US & Canada

Barack Obama at Knox College: Reverse economic inequality

Media playback is unsupported on your device
Media caption'Washington has taken its eye off the ball'

Reversing US economic inequality should be Washington's top priority, President Barack Obama has said, as an autumn budget battle with Congress looms.

He touted the slow but steady recovery in what was billed as a major economic speech at Knox College in Illinois.

And he criticised his Republican opponents at length, challenging them to develop their own economic plan.

Republicans attacked the president's speech, saying the country needed actions not words.

On Wednesday, Mr Obama returned to Knox College, where in 2005 he gave one of his first addresses as a newly elected US senator, discussing the economic forces that had depressed the US middle class.

'Morally wrong'

"Even though our businesses are creating new jobs and have broken record profits, nearly all the income gains of the past 10 years have continued to flow to the top 1%," the Democratic president said on Wednesday.

"The average CEO has gotten a raise of nearly 40% since 2009, but the average American earns less than he or she did in 1999.

"This growing inequality isn't just morally wrong - it's bad economics."

Mr Obama put the wage stagnation and the "decades-long erosion" of middle-class security down to technological advances, globalisation, the declining power of labour unions, and the rise in tax incentives for corporations and the wealthy.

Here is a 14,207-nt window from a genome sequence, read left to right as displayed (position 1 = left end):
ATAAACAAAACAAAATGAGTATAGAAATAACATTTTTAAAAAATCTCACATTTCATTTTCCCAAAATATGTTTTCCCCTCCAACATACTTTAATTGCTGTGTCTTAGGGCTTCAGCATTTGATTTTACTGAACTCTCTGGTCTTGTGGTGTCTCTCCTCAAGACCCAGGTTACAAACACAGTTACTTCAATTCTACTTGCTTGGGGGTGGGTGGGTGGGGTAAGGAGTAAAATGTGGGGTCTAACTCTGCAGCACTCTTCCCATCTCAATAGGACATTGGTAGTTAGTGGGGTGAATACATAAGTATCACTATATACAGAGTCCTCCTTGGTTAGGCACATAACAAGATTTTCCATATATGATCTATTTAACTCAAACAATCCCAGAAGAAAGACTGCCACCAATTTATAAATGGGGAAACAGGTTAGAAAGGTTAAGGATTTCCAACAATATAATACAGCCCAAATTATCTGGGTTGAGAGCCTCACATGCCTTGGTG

But the president said America had seen a stronger economic recovery than other nations, crediting his administration's efforts to rescue the US automobile industry, overhaul the healthcare system, and invest in renewable energy.

Mr Obama added that the US now produced more natural gas than any other country and that it would soon produce more oil than it imported.

To encourage the recovery and create jobs, Mr Obama called for greater public investment in infrastructure and education.

He said the US had to invest in infrastructure if it wanted to remain competitive in the global economy, quipping that many of America's bridges were old enough to collect public pensions.

The president said that failure to restore equality of opportunity would be a "betrayal of the American idea".

'Sitting on sidelines'

Mr Obama also appealed for a raise of the national minimum wage.

The president devoted much of his address to criticism of the Republican Party, which controls the House of Representatives, holds enough votes in the Senate to block legislation, and has opposed virtually every item on his agenda.

Referring to the Republicans, he said Washington had manufactured an "endless parade of distractions, political posturing and phony scandals", rather than address big issues.

"Washington has taken its eye off the ball," he said. "And I am here to say this needs to stop."

Ahead of Mr Obama's speech, Republicans launched their own offensive.

Senate Minority Leader Mitch McConnell accused Democrats of "just sitting on the sidelines and waiting to take their cues from the endless political road-shows the president cooks up whenever he feels like changing the topic".

And House Speaker John Boehner called the speech a "hollow shell".

"It's an Easter egg with no candy in it."

The president will next travel to the University of Central Missouri in Warrensburg. On Thursday he is to speak in Jacksonville, Florida.

The string of speeches is intended to build support for Mr Obama's agenda ahead of a budget deadline in the autumn.

The US economy is gradually recovering from the 2007-9 recession. The unemployment rate is now 7.6%, down from nearly 10% in January 2010.

More on this story